However, one prohibitive aspect of attending Wharton is the tuition and living expenses such a decision entails. Tuition alone is $59,736, and with living costs, Wharton projects total expenses of $97,080 for its standard MBA program. For their MBA/MA Lauder Program (detailed below), total expenses sum to around $136,630. Financial aid and fellowships are available, but most students finance their Wharton experience through loans.

The curriculum of the Wharton Full-time MBA program is built around a core of 6 classes that are fundamental to all business management. There are two options for this core, the fixed core and the flexible core. The fixed core offers more structure around the six classes of teamwork and leadership, marketing, operations, microeconomics, regression analysis, and advanced topics in managerial economics. The flexible core allows for choices in content, timing, and format. The 18 different majors and 200+ electives revolve around the core curriculum. In addition to these choices, Wharton students can also choose to take classes at UPenn’s 11 other professional schools.

Wharton not only offers flexibility in its MBA curriculum, but also provides something called the Wharton Executive Coaching Feedback Program. This program allows students to receive 1-on-1 coaching and mentorship all year long. Another innovative program that Wharton offers is its international exchange program with business schools around the world. In an effort to give students insight into global business and finance, Wharton partners with schools such as London Business School in the U.K., Keio University’s Graduate School of Business in Japan, Guanghua School of Management in China, and INSEAD in France.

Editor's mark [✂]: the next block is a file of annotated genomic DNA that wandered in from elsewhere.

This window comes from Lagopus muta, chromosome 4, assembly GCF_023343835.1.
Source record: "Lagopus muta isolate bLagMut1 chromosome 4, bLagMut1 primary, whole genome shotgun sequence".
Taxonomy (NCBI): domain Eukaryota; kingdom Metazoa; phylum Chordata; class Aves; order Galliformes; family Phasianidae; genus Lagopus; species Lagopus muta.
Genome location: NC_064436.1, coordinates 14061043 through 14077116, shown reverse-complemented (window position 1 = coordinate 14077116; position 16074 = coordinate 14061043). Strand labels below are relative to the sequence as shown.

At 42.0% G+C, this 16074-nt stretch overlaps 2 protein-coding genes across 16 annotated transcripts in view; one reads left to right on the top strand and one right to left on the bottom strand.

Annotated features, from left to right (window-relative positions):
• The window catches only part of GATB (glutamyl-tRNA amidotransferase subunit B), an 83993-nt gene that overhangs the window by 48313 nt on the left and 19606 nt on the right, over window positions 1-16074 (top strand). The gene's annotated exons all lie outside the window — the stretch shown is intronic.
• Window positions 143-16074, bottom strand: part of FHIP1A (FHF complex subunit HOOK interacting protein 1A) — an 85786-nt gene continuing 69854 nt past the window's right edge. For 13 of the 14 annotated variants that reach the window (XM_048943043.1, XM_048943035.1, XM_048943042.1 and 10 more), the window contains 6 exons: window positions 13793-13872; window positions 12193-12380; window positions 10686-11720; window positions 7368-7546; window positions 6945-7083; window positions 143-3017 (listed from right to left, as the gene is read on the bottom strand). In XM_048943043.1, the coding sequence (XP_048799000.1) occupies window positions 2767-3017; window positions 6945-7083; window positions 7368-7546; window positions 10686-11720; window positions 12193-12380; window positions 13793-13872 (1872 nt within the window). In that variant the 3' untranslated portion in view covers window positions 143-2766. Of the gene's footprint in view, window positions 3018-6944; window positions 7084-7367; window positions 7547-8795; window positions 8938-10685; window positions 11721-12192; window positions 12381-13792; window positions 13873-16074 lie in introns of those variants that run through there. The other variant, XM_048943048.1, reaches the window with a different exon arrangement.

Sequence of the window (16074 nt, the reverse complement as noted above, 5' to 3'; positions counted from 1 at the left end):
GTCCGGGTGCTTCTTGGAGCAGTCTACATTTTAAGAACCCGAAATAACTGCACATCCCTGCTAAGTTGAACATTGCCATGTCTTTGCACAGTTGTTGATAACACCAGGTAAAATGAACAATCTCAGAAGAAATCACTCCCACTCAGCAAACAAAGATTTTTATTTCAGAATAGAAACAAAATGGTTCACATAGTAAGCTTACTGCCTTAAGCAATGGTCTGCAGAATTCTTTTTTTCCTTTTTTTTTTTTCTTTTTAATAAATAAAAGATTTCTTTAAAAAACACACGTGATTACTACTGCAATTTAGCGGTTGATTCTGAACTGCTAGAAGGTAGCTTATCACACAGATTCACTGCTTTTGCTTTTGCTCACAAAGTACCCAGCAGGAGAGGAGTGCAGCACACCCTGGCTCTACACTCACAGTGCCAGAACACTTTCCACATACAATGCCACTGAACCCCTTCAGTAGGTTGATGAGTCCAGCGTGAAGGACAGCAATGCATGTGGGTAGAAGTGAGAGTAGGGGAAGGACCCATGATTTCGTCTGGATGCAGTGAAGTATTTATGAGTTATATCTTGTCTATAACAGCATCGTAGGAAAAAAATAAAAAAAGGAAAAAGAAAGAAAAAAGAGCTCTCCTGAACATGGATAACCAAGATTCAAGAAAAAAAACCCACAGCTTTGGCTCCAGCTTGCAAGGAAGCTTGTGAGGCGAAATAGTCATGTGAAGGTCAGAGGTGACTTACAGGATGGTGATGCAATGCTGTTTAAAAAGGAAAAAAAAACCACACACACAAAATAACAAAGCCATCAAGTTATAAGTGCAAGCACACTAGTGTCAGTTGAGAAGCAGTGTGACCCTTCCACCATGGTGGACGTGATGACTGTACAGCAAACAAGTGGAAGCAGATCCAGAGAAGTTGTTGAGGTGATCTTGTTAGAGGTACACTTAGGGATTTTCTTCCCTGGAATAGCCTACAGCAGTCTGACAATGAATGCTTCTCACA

In addition to their standard MBA program with international opportunities, Wharton also offers the Lauder Program for students fluent in a foreign language. The MBA/MA – Lauder Program awards an MBA as well as an MA in international studies. Furthermore, there is a integrated three-year MBA/JD program that grants an MBA and a law degree from Penn Law. Wharton also partners with Penn School of Engineering and Applied Sciences to offer an MBA/MB in Biotechnology, as well as offering an MBA in Health Care Management.

As one of the world’s best and oldest institutions, Wharton School of Business provides innumerable opportunities and connections for those who are admitted. Wharton’s MBA is not only very prestigious but also very flexible, allowing for students to pursue a variety of interests in fields from biotechnology to law.

Learn about other Top MBA Programs here.